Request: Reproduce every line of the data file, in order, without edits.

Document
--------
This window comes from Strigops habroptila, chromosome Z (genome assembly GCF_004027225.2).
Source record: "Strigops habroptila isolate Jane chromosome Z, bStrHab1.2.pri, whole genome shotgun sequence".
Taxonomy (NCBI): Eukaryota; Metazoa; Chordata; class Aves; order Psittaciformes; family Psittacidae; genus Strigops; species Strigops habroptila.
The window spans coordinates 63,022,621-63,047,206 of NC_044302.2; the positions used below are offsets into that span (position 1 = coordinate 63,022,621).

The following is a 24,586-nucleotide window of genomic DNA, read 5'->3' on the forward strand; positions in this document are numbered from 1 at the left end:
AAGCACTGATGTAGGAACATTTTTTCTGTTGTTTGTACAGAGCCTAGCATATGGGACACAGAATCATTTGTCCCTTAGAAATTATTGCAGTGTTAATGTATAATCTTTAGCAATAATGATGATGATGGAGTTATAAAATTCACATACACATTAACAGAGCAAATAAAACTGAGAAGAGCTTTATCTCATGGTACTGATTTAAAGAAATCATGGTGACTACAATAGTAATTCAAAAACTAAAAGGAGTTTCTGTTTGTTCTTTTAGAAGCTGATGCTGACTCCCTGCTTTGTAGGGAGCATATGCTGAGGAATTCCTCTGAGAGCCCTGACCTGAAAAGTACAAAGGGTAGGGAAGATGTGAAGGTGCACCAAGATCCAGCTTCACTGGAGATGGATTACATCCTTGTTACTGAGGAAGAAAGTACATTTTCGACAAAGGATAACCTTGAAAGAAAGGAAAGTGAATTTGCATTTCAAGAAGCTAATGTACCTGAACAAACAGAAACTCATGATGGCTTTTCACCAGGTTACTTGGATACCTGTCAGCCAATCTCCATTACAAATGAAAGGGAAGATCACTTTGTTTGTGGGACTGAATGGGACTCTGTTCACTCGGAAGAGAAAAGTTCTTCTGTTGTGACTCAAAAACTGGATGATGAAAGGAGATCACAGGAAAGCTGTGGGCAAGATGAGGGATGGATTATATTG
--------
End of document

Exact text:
This window comes from Strigops habroptila, chromosome Z (genome assembly GCF_004027225.2).
Source record: "Strigops habroptila isolate Jane chromosome Z, bStrHab1.2.pri, whole genome shotgun sequence".
Taxonomy (NCBI): Eukaryota; Metazoa; Chordata; class Aves; order Psittaciformes; family Psittacidae; genus Strigops; species Strigops habroptila.
The window spans coordinates 63,022,621-63,047,206 of NC_044302.2; the positions used below are offsets into that span (position 1 = coordinate 63,022,621).

The following is a 24,586-nucleotide window of genomic DNA, read 5'->3' on the forward strand; positions in this document are numbered from 1 at the left end:
AAGCACTGATGTAGGAACATTTTTTCTGTTGTTTGTACAGAGCCTAGCATATGGGACACAGAATCATTTGTCCCTTAGAAATTATTGCAGTGTTAATGTATAATCTTTAGCAATAATGATGATGATGGAGTTATAAAATTCACATACACATTAACAGAGCAAATAAAACTGAGAAGAGCTTTATCTCATGGTACTGATTTAAAGAAATCATGGTGACTACAATAGTAATTCAAAAACTAAAAGGAGTTTCTGTTTGTTCTTTTAGAAGCTGATGCTGACTCCCTGCTTTGTAGGGAGCATATGCTGAGGAATTCCTCTGAGAGCCCTGACCTGAAAAGTACAAAGGGTAGGGAAGATGTGAAGGTGCACCAAGATCCAGCTTCACTGGAGATGGATTACATCCTTGTTACTGAGGAAGAAAGTACATTTTCGACAAAGGATAACCTTGAAAGAAAGGAAAGTGAATTTGCATTTCAAGAAGCTAATGTACCTGAACAAACAGAAACTCATGATGGCTTTTCACCAGGTTACTTGGATACCTGTCAGCCAATCTCCATTACAAATGAAAGGGAAGATCACTTTGTTTGTGGGACTGAATGGGACTCTGTTCACTCGGAAGAGAAAAGTTCTTCTGTTGTGACTCAAAAACTGGATGATGAAAGGAGATCACAGGAAAGCTGTGGGCAAGATGAGGGATGGATTATATTG